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  5. Kamala Harris sought advice from corporate executives on how to address poverty, climate change, and corruption in Central America: report

Kamala Harris sought advice from corporate executives on how to address poverty, climate change, and corruption in Central America: report

Bryan Metzger,John Haltiwanger   

Kamala Harris sought advice from corporate executives on how to address poverty, climate change, and corruption in Central America: report
  • VP Harris has sought Wall Street and tech executives' advice on policy, according to Bloomberg.
  • Those conversations have spurred over $1.2 billion in corporate investments to "address the root causes of migration."

Vice President Kamala Harris has sought advice on US policy towards Central America from Wall Street and tech executives, according to a report from Bloomberg.

Those relationships and conversations, according to the report, have played a key role in securing over $1.2 billion in private investments in Central America, which the White House has touted as "significant commitments to sustainably address the root causes of migration by promoting economic opportunity."

"The vice president has worked closely with business leaders across a range of issues — and throughout her career she has viewed the business community as an important partner when it comes to getting things done, with speed and impact in mind," Mike Pyle, an economic adviser to the vice president, told Bloomberg.

One executive, Cisco Systems CEO Chuck Robbins, told Bloomberg that he and Harris talk occasionally, sometimes to discuss complex policy issues and sometimes for a simple "sanity check." Other CEOs said Harris has engaged them on the COVID-19 pandemic, supply chain issues, and semiconductor shortages.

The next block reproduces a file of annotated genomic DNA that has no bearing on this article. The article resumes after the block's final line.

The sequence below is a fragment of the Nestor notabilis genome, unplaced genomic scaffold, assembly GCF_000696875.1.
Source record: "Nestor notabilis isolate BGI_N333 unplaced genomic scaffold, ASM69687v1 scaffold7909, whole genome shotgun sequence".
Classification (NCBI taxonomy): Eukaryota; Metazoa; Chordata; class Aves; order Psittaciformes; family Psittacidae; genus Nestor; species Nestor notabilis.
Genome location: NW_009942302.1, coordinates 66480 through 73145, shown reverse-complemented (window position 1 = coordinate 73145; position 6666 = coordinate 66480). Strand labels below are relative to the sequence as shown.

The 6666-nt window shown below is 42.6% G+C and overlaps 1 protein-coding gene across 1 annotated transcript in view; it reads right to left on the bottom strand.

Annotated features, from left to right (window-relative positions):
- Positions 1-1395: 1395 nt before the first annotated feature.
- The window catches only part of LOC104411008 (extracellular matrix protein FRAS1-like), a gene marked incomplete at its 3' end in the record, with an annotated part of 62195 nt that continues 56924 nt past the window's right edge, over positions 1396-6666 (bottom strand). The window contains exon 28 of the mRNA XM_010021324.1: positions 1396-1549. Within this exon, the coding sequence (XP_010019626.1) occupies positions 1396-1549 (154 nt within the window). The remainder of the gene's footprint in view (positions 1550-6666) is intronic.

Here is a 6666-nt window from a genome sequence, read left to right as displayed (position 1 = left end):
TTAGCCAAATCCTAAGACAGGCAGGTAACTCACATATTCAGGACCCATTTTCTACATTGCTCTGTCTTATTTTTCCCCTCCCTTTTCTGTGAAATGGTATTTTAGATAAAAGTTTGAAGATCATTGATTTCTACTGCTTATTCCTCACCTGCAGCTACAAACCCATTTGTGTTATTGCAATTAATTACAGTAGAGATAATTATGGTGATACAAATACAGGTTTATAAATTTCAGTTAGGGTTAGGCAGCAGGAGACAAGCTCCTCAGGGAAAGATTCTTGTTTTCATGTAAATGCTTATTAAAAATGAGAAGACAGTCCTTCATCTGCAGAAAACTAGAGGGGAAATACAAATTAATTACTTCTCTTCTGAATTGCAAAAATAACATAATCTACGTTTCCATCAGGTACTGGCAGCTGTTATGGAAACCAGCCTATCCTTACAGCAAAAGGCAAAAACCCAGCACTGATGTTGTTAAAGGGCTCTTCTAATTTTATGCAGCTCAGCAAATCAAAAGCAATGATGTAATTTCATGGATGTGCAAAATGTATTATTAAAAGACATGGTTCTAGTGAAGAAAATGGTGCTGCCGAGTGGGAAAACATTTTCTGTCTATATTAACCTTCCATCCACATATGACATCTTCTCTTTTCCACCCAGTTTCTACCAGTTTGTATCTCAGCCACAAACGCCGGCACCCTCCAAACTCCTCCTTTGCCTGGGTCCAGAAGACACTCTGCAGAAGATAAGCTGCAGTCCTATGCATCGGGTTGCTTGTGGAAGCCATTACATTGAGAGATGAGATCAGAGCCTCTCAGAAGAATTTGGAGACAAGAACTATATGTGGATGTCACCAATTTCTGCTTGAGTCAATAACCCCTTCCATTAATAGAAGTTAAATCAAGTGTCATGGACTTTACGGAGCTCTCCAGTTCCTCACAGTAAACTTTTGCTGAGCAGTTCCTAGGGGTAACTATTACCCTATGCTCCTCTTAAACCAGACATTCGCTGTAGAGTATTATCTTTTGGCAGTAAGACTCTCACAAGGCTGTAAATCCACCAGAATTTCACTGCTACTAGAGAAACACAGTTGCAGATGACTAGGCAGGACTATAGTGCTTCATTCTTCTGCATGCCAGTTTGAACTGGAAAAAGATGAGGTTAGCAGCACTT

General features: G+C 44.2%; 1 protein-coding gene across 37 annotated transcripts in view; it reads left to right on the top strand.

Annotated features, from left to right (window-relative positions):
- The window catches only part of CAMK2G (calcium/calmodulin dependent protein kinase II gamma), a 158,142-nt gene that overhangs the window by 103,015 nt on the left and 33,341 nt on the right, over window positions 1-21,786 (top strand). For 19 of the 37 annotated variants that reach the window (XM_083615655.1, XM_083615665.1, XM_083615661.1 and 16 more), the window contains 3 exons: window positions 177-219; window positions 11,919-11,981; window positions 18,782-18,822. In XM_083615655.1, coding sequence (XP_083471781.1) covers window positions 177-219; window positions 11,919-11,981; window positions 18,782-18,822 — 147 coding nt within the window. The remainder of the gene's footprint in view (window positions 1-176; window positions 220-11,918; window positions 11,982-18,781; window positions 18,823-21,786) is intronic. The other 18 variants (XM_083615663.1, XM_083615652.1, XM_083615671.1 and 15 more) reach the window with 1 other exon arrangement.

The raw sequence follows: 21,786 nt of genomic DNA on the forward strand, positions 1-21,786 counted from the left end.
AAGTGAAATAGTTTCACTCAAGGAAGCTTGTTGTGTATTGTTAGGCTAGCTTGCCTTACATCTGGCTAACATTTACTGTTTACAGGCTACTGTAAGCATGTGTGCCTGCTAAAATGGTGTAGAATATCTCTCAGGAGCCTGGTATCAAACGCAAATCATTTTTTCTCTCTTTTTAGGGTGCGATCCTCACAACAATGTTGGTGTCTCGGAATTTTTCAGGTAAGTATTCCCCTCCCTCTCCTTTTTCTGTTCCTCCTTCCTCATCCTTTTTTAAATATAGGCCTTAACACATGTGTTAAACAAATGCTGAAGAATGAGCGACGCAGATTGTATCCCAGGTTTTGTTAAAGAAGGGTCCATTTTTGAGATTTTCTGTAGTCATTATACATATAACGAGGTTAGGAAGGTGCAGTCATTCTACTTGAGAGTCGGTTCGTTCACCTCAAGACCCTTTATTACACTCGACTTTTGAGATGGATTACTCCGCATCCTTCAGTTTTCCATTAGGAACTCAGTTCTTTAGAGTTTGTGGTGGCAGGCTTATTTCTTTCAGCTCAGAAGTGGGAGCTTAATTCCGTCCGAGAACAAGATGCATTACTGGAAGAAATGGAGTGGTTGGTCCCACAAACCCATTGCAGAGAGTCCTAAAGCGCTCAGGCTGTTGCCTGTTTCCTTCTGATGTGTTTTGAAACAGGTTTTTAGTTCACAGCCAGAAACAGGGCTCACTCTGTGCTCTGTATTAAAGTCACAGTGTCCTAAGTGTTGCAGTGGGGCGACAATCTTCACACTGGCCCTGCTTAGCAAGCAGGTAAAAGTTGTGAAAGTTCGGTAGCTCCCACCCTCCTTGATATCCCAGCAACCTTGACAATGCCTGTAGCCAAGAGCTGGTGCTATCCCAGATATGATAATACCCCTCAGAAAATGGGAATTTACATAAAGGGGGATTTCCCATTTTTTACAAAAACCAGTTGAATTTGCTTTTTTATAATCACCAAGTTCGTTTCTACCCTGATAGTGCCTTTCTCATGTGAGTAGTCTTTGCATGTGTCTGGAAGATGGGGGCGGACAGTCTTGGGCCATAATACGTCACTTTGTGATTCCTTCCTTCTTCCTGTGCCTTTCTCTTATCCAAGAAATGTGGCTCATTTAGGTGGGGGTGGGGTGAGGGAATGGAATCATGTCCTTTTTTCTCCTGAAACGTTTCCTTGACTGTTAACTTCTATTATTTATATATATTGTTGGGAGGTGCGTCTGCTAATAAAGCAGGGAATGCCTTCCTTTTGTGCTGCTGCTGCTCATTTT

Harris has also urged corporate leaders to get on board with the Democratic effort to pass new voting rights legislation, including at a recent meeting at the Treasury Department.

At one point in the spring, Harris sought out the advice of the leaders of Microsoft, Chobani, and Mastercard about how to address issues including poverty, climate change, and corruption in Guatemala, Honduras and El Salvador.

"She latched on to that and kind of said, 'That's interesting. How many ideas can we come up with? How could a team of people get together?'" Ajay Banga, the executive chairman of Mastercard, told Bloomberg.

According to the report, executives talked with the vice president about "unorthodox ways the federal government had been able to influence foreign policy crises in the past," including through funding nongovernmental organizations.

Harris went on to gather corporate leaders and representatives from charities in person at the Old Executive Office Building, where they agreed to coordinate charitable efforts in Central America. That resulted in the announcement of a "Call to Action" in May, which includes commitments from private companies to establish job training programs and expand Internet access in the region.

According to Bloomberg, Harris's talks with Wall Street executives — including the heads of JPMorgan Chase, Bank of America, and Truist Financial Corporation have led to a successful push to get the banks to loan more pandemic funds to small and minority-owned businesses.

When discussing the root causes of the violence and poverty plaguing Central America, historians and experts on the region often point to US policy during the Cold War. During that period, Washington went to extreme lengths to prevent the spread of communism and uphold US interests. The US propped up right-wing dictators across Latin America, orchestrated coups against democratically elected leaders, and trained death squads that committed atrocities.

"The destabilization in the 1980s — which was very much part of the US cold war effort — was incredibly important in creating the kind of political and economic conditions that exist in those countries today," Christy Thornton, a sociologist focused on Latin America at Johns Hopkins University, told The Guardian in 2018.

During the 1980s, the US poured over $1 billion in military aid into Honduras as government forces operated as right-wing assassination squads. A declassified reported showed the CIA was aware of the military abuses in Honduras.

Meanwhile, the Reagan administration during that same period backed Guatemalan dictator Gen. Efraín Ríos Montt as he massacred indigenous Mayans. In 2013, Montt was convicted of genocide and crimes against humanity. Years before, President Ronald Reagan said Montt was "getting a bum rap on human rights."

In El Salvador in December 1981, forces trained and equipped by the US were involved in the infamous El Mozote massacre in which nearly 1,000 people were killed. The US helped fuel a civil war in El Salvador during that period between government forces and leftist guerrillas that killed over 75,000 people.


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